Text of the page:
The Sensitivity Analysis type is included for users who want to conduct more complex one- or two-dimensional sensitivity analysis investigations. These analysis sessions are defined by: 1) selecting one primary pavement section to be used as the basis for the investigation; 2) selecting one of five different analysis session types from a provided list (these are described below); and 3) selecting the specific parameters that define the scope of the analysis.

The following are the five specific types of sensitivity analyses from which the user may choose:

Defining Direct Comparison Analysis Sessions

When you create a new (or edit an existing) Direct Comparison analysis session, the dialog box presented in figure 16 is displayed. The controls on this dialog box lead the user through a series of steps that will complete the setup of a Direct Comparison analysis session. After the analysis session setup steps have been completed to your satisfaction, click the Next button button to view the analysis results. Alternatively, click the Back button button to return to the analysis session master lists. Each specific control on this page is described in detail in this section.

Changing the Name of the Direct Comparison Analysis Session

To change the name of the current Direct Comparison analysis session, enter the new name in the Name input box. Note: The name displayed in the input box is the name that will be displayed in the Direct Comparison Sessions master list.

Defining the First Pavement Section (Section A)

The first step in defining the Direct Comparison analysis session is the selection of the first pavement section to be compared (Section A). To define Section A, select a named pavement section from the list box within the Step 1: Select Section A area (note: The named pavement sections contained in this list box are those pavement sections stored in the Pavement Section Master List.) When you select a section from the list, the design category values associated with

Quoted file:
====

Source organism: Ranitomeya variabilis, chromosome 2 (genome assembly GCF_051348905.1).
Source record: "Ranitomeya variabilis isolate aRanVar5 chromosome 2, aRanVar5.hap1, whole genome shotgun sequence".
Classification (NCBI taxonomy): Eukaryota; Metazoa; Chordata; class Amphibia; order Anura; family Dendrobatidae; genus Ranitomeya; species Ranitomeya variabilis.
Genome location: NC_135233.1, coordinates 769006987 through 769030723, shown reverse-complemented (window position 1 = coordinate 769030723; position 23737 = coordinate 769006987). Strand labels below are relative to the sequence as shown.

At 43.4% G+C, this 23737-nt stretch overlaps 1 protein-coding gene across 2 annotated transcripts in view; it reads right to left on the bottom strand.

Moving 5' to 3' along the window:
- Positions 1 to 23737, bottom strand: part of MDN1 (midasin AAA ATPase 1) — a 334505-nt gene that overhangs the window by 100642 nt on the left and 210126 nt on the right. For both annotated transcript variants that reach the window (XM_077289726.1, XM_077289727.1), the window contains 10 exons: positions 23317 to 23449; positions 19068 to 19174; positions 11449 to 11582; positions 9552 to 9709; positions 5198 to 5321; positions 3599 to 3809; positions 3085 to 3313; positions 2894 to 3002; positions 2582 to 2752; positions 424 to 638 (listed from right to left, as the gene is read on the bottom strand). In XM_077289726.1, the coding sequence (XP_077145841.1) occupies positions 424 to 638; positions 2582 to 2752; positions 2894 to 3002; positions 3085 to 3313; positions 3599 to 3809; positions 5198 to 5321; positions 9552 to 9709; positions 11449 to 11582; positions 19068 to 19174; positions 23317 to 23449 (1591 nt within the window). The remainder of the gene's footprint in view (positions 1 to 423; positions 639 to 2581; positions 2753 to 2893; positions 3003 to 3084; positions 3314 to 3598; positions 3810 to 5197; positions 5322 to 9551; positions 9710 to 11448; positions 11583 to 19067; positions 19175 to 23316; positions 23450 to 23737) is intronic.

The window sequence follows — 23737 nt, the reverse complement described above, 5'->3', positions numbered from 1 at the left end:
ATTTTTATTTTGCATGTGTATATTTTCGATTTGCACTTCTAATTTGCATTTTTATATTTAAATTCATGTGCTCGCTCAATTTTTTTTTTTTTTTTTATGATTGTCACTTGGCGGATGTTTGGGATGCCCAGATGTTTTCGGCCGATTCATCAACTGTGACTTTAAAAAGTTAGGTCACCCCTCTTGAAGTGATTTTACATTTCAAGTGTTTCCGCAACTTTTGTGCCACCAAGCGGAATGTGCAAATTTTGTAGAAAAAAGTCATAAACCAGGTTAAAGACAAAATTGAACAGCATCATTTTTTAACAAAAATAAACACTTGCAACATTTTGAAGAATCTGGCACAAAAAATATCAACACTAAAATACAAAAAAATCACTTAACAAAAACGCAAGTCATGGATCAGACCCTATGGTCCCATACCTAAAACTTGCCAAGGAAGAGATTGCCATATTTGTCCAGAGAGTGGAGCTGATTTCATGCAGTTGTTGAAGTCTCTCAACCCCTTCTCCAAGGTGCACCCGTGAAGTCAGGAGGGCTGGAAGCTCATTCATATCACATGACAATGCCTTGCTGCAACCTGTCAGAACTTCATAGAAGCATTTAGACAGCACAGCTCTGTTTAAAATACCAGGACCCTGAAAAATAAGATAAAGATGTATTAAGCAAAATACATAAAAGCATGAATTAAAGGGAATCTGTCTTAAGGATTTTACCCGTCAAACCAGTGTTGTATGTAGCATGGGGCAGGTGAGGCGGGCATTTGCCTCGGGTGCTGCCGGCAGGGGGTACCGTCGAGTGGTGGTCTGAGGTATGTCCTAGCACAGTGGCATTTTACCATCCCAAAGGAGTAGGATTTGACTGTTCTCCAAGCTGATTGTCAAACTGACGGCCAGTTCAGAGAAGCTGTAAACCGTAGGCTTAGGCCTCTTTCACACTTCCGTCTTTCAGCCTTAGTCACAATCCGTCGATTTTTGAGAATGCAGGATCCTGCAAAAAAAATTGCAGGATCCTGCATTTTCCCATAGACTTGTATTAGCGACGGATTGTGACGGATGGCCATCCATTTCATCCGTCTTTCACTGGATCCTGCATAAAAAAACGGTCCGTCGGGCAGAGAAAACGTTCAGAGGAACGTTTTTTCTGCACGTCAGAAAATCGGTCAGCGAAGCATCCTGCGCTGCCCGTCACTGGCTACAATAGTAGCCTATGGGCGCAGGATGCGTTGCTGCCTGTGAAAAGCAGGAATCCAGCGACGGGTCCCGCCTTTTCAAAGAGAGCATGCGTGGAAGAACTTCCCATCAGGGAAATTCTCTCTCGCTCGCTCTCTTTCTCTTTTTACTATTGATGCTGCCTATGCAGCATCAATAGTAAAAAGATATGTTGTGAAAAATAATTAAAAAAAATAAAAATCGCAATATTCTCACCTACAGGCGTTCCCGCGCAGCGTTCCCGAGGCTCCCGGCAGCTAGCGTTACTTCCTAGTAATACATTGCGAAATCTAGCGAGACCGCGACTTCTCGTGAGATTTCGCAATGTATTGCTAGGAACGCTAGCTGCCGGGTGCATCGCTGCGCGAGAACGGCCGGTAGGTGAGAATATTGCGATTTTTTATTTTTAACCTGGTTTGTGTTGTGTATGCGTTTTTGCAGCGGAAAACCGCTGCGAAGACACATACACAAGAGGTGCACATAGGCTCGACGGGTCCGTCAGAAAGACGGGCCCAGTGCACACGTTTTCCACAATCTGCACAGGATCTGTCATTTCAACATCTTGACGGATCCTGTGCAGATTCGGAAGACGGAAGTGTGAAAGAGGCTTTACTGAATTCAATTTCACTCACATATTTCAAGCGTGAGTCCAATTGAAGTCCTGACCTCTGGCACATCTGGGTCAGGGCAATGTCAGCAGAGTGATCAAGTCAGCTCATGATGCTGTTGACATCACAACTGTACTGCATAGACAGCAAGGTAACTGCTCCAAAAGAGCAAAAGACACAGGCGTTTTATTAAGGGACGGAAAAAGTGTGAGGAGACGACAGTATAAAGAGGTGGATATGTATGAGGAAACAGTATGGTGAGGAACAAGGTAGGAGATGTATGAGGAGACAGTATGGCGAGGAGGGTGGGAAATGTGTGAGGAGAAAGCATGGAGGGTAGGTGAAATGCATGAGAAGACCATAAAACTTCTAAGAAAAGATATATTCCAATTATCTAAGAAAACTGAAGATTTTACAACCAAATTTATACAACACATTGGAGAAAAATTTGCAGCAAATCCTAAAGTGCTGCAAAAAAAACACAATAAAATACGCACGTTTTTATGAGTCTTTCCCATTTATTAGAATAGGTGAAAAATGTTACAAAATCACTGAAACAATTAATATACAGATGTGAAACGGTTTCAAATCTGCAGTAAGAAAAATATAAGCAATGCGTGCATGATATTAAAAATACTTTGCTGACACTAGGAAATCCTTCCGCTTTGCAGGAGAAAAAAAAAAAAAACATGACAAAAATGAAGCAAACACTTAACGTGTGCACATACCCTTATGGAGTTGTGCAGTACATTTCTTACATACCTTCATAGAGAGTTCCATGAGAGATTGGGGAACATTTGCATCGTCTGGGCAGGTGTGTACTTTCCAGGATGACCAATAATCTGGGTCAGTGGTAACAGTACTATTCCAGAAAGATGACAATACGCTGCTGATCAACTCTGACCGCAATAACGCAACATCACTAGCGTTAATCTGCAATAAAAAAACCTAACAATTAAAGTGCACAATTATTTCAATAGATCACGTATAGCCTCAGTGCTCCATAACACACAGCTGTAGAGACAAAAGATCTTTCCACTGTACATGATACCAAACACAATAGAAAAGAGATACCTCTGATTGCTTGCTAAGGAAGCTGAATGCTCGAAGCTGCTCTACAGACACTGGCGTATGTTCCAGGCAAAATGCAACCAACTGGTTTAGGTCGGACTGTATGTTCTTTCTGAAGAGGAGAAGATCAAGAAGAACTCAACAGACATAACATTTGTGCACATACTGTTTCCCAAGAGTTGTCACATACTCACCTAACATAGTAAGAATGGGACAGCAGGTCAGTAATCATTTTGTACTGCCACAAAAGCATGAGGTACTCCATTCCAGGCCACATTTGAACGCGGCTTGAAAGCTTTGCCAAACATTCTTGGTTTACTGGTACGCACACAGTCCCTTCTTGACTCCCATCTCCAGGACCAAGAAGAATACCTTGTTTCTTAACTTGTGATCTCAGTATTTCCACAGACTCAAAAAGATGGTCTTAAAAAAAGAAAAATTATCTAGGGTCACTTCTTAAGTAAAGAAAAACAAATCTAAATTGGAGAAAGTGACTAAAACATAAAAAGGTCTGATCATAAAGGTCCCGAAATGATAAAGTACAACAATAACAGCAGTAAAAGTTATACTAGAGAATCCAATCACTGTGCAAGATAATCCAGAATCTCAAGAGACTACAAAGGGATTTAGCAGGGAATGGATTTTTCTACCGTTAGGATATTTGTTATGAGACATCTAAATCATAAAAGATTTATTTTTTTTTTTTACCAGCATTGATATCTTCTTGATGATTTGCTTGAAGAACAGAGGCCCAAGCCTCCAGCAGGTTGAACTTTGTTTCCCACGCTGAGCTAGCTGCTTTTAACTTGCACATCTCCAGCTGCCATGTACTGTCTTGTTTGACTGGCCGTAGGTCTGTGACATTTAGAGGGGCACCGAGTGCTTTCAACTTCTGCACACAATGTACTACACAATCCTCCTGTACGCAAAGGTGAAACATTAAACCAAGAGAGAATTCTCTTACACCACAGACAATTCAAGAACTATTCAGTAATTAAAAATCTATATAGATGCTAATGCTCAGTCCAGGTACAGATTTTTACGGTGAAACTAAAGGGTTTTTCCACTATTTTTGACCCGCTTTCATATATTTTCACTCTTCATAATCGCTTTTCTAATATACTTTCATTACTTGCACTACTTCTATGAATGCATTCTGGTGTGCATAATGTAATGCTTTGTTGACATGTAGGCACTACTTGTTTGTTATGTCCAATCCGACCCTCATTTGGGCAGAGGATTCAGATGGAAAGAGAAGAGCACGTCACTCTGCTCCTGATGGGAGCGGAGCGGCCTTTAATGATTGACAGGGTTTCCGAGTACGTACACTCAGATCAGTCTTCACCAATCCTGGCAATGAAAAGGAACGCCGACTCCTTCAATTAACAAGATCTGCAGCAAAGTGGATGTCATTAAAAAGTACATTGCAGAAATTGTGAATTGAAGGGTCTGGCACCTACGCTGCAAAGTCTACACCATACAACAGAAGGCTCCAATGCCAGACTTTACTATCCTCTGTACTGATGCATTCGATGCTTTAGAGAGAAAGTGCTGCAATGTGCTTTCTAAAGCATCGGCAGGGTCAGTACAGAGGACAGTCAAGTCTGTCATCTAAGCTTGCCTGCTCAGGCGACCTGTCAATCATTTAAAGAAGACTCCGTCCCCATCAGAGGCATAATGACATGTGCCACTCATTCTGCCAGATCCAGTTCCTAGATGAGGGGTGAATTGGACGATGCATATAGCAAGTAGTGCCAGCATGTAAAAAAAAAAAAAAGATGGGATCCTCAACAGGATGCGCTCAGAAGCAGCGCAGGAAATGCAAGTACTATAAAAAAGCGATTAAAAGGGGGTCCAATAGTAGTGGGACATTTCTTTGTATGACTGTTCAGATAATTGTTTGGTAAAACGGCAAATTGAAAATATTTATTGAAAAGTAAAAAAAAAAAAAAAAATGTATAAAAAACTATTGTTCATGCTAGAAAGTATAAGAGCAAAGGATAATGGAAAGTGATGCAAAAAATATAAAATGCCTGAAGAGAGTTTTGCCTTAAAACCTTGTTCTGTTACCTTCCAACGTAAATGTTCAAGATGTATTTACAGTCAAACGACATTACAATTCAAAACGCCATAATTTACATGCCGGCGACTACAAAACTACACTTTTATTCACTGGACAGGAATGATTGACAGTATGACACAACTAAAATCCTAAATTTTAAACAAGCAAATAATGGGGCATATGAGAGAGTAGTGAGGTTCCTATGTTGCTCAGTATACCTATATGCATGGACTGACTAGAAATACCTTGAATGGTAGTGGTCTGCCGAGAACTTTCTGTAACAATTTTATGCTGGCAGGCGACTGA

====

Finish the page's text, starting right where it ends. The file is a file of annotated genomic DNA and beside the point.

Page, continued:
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Figure 16. Example of the Direct Comparison analysis session setup dialog box.

Section A will be reflected below the list box. Those design feature values that match those that define the Standard pavement section (see table 21) are indicated by the "(STD)" that follows the feature description.

Defining the Second Pavement Section (Section B)

The second step in defining the Direct Comparison analysis session is the selection of the second pavement section (Section B) that will be compared to Section A. Section B may be defined by one of two methods:

Selection of Other Settings

The last required step of the Direct Comparison analysis involves defining the nonvarying data collection modules contained in the Step 3: Select Other Settings area. This involves selecting a cost data set, performance data set, and category ranking set from their respective list boxes. The items in each of these list boxes are those that are available in their respective master lists. Therefore, to see the detailed make up of a particular named data collection module, visit the appropriate tab and select that item from the corresponding master list.